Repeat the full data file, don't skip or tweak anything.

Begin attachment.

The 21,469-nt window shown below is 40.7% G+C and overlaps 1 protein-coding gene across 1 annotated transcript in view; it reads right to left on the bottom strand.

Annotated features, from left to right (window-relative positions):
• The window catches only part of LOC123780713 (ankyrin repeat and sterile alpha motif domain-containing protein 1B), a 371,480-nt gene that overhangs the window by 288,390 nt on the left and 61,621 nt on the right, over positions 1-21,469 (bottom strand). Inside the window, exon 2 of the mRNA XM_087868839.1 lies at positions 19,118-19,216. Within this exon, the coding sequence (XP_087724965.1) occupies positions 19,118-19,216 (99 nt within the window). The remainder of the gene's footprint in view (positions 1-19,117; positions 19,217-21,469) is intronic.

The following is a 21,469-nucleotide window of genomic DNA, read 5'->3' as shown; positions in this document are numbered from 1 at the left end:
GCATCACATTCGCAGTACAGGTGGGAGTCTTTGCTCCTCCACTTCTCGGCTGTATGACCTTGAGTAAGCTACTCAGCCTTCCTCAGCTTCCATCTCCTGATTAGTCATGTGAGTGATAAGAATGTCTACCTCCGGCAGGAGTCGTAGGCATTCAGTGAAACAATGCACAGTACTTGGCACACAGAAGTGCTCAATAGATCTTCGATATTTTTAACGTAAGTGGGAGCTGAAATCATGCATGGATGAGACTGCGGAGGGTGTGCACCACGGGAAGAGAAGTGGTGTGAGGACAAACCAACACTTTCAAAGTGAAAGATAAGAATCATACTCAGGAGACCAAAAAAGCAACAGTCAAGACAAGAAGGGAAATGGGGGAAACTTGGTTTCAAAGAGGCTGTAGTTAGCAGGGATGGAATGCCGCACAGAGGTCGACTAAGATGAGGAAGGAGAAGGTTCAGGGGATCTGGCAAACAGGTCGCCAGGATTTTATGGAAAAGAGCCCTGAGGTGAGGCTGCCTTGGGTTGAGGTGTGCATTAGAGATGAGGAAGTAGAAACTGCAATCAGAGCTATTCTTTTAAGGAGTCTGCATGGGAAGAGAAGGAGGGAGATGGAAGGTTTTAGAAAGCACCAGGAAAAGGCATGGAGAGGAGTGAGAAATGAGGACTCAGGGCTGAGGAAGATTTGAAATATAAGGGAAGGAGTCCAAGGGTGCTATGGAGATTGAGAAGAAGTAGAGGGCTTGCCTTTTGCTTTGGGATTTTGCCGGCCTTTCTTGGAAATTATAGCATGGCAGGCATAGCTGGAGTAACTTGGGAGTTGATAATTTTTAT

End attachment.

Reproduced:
The 21,469-nt window shown below is 40.7% G+C and overlaps 1 protein-coding gene across 1 annotated transcript in view; it reads right to left on the bottom strand.

Annotated features, from left to right (window-relative positions):
• The window catches only part of LOC123780713 (ankyrin repeat and sterile alpha motif domain-containing protein 1B), a 371,480-nt gene that overhangs the window by 288,390 nt on the left and 61,621 nt on the right, over positions 1-21,469 (bottom strand). Inside the window, exon 2 of the mRNA XM_087868839.1 lies at positions 19,118-19,216. Within this exon, the coding sequence (XP_087724965.1) occupies positions 19,118-19,216 (99 nt within the window). The remainder of the gene's footprint in view (positions 1-19,117; positions 19,217-21,469) is intronic.

The following is a 21,469-nucleotide window of genomic DNA, read 5'->3' as shown; positions in this document are numbered from 1 at the left end:
GCATCACATTCGCAGTACAGGTGGGAGTCTTTGCTCCTCCACTTCTCGGCTGTATGACCTTGAGTAAGCTACTCAGCCTTCCTCAGCTTCCATCTCCTGATTAGTCATGTGAGTGATAAGAATGTCTACCTCCGGCAGGAGTCGTAGGCATTCAGTGAAACAATGCACAGTACTTGGCACACAGAAGTGCTCAATAGATCTTCGATATTTTTAACGTAAGTGGGAGCTGAAATCATGCATGGATGAGACTGCGGAGGGTGTGCACCACGGGAAGAGAAGTGGTGTGAGGACAAACCAACACTTTCAAAGTGAAAGATAAGAATCATACTCAGGAGACCAAAAAAGCAACAGTCAAGACAAGAAGGGAAATGGGGGAAACTTGGTTTCAAAGAGGCTGTAGTTAGCAGGGATGGAATGCCGCACAGAGGTCGACTAAGATGAGGAAGGAGAAGGTTCAGGGGATCTGGCAAACAGGTCGCCAGGATTTTATGGAAAAGAGCCCTGAGGTGAGGCTGCCTTGGGTTGAGGTGTGCATTAGAGATGAGGAAGTAGAAACTGCAATCAGAGCTATTCTTTTAAGGAGTCTGCATGGGAAGAGAAGGAGGGAGATGGAAGGTTTTAGAAAGCACCAGGAAAAGGCATGGAGAGGAGTGAGAAATGAGGACTCAGGGCTGAGGAAGATTTGAAATATAAGGGAAGGAGTCCAAGGGTGCTATGGAGATTGAGAAGAAGTAGAGGGCTTGCCTTTTGCTTTGGGATTTTGCCGGCCTTTCTTGGAAATTATAGCATGGCAGGCATAGCTGGAGTAACTTGGGAGTTGATAATTTTTAT